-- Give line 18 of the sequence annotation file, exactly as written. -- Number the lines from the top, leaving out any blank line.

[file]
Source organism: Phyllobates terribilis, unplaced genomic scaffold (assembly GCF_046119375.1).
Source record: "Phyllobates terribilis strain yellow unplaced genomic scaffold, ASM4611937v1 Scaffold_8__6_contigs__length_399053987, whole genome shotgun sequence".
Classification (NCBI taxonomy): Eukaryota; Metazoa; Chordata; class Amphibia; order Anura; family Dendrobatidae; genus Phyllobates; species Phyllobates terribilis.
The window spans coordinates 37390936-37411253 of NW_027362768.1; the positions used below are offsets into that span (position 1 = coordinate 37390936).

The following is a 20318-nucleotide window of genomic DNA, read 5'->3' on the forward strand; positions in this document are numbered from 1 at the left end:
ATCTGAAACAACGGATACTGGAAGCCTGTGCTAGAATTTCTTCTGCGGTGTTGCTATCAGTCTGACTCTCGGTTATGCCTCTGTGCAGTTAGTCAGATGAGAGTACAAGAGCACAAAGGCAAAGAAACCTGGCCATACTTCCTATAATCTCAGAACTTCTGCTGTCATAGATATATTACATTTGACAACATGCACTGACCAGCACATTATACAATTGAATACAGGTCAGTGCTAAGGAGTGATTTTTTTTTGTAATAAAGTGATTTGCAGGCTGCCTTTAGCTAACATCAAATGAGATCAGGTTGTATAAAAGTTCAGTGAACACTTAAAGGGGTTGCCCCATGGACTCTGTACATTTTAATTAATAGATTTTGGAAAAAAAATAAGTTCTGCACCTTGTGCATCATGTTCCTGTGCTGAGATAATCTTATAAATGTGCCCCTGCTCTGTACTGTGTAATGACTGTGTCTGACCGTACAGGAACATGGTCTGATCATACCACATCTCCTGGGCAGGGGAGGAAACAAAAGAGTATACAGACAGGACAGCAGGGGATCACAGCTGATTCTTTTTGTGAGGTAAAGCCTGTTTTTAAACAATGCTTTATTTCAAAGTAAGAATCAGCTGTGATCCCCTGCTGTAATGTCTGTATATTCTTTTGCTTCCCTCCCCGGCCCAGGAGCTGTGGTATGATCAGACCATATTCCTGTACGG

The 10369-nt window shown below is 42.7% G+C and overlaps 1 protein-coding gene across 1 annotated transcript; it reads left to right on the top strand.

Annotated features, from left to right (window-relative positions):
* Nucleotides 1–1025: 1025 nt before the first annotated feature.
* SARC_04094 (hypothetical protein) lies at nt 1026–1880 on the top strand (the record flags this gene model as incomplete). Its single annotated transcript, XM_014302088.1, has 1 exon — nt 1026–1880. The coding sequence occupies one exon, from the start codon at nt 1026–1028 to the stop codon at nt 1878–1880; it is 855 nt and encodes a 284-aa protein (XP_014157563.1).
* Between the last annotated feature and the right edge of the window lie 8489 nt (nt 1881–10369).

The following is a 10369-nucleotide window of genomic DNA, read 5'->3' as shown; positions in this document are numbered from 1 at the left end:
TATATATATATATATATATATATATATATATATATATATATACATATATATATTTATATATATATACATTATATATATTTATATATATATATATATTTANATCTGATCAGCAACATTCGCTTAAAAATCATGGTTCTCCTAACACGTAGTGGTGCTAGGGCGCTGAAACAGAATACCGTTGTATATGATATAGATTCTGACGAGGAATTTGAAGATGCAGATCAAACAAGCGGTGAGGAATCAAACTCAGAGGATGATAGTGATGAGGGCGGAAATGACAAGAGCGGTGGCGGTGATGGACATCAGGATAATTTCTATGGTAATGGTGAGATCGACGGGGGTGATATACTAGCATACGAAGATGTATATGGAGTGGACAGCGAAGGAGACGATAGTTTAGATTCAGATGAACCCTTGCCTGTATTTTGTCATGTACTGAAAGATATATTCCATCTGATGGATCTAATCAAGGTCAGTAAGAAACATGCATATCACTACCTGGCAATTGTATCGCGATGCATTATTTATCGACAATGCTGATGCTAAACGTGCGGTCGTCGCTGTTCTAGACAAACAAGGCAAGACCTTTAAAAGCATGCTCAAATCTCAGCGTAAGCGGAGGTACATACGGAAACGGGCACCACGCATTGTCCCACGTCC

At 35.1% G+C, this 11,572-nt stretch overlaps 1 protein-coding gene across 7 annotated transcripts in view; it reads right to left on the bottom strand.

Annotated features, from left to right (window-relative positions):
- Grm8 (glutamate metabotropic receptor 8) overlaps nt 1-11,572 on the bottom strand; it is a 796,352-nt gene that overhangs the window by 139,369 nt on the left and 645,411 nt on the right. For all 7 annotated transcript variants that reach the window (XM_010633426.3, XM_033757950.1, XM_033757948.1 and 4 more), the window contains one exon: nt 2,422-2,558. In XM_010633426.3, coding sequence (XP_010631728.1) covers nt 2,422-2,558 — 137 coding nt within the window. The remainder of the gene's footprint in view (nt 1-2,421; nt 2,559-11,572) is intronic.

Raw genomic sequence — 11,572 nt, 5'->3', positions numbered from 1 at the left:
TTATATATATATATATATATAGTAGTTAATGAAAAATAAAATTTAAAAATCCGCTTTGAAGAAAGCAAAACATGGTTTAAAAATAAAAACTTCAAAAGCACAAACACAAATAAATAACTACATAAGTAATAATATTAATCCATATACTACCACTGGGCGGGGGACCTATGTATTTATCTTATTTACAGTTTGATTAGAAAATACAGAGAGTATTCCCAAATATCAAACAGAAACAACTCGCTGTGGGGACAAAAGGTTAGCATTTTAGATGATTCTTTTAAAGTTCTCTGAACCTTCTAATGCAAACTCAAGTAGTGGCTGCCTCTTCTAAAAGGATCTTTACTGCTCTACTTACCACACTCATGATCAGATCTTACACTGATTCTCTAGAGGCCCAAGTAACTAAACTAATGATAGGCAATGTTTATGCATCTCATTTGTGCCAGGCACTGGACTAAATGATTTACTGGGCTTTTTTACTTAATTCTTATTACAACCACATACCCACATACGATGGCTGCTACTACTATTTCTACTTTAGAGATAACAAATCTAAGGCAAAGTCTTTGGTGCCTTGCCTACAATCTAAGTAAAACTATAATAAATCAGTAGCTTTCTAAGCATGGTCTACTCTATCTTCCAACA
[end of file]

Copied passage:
TTATATATATATATATATATAGTAGTTAATGAAAAATAAAATTTAAAAATCCGCTTTGAAGAAAGCAAAACATGGTTTAAAAATAAAAACTTCAAAAGCACAAACACAAATAAATAACTACATAAGTAATAATATTAATCCATATACTACCACTGGGCGGGGGACCTATGTATTTATCTTATTTACAGTTTGATTAGAAAATACAGAGAGTATTCCCAAATATCAAACAGAAACAACTCGCTGTGGGGACAAAAGGTTAGCATTTTAGATGATTCTTTTAAAGTTCTCTGAACCTTCTAATGCAAACTCAAGTAGTGGCTGCCTCTTCTAAAAGGATCTTTACTGCTCTACTTACCACACTCATGATCAGATCTTACACTGATTCTCTAGAGGCCCAAGTAACTAAACTAATGATAGGCAATGTTTATGCATCTCATTTGTGCCAGGCACTGGACTAAATGATTTACTGGGCTTTTTTACTTAATTCTTATTACAACCACATACCCACATACGATGGCTGCTACTACTATTTCTACTTTAGAGATAACAAATCTAAGGCAAAGTCTTTGGTGCCTTGCCTACAATCTAAGTAAAACTATAATAAATCAGTAGCTTTCTAAGCATGGTCTACTCTATCTTCCAACA